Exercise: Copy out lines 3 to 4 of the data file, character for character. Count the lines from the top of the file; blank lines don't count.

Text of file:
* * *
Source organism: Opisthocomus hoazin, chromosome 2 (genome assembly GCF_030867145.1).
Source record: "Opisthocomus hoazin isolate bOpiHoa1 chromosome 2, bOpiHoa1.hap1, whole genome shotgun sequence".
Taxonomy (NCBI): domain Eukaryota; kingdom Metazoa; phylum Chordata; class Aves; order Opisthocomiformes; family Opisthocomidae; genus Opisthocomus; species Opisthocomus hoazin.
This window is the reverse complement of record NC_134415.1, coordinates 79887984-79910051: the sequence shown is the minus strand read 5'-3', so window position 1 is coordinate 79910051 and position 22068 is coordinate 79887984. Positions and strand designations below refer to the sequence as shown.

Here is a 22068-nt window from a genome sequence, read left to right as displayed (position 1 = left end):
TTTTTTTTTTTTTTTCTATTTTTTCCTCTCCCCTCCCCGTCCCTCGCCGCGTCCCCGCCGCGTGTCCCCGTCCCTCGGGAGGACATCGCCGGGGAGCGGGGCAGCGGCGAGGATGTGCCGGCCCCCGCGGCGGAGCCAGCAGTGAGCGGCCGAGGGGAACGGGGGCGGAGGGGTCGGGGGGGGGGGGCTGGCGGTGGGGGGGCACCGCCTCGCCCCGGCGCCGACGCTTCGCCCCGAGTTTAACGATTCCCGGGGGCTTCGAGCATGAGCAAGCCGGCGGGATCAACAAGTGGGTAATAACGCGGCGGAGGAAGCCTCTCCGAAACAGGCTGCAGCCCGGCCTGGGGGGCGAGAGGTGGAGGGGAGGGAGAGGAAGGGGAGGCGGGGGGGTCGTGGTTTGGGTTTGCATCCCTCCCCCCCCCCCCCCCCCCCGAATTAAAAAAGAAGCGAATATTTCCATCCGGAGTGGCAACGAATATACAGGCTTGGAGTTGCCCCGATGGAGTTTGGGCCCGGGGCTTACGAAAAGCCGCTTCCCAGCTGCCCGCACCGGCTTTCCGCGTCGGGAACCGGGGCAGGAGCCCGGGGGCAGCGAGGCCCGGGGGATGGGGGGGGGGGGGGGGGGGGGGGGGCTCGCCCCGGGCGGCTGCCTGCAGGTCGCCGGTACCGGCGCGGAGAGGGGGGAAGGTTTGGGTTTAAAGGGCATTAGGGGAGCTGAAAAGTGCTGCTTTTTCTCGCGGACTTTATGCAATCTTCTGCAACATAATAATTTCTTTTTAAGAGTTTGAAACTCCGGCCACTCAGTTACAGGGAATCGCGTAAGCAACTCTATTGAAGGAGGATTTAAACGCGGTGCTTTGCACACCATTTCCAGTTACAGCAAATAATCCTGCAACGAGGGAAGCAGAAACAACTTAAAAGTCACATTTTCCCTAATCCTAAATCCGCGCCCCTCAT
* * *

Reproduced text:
Taxonomy (NCBI): domain Eukaryota; kingdom Metazoa; phylum Chordata; class Aves; order Opisthocomiformes; family Opisthocomidae; genus Opisthocomus; species Opisthocomus hoazin.
This window is the reverse complement of record NC_134415.1, coordinates 79887984-79910051: the sequence shown is the minus strand read 5'-3', so window position 1 is coordinate 79910051 and position 22068 is coordinate 79887984. Positions and strand designations below refer to the sequence as shown.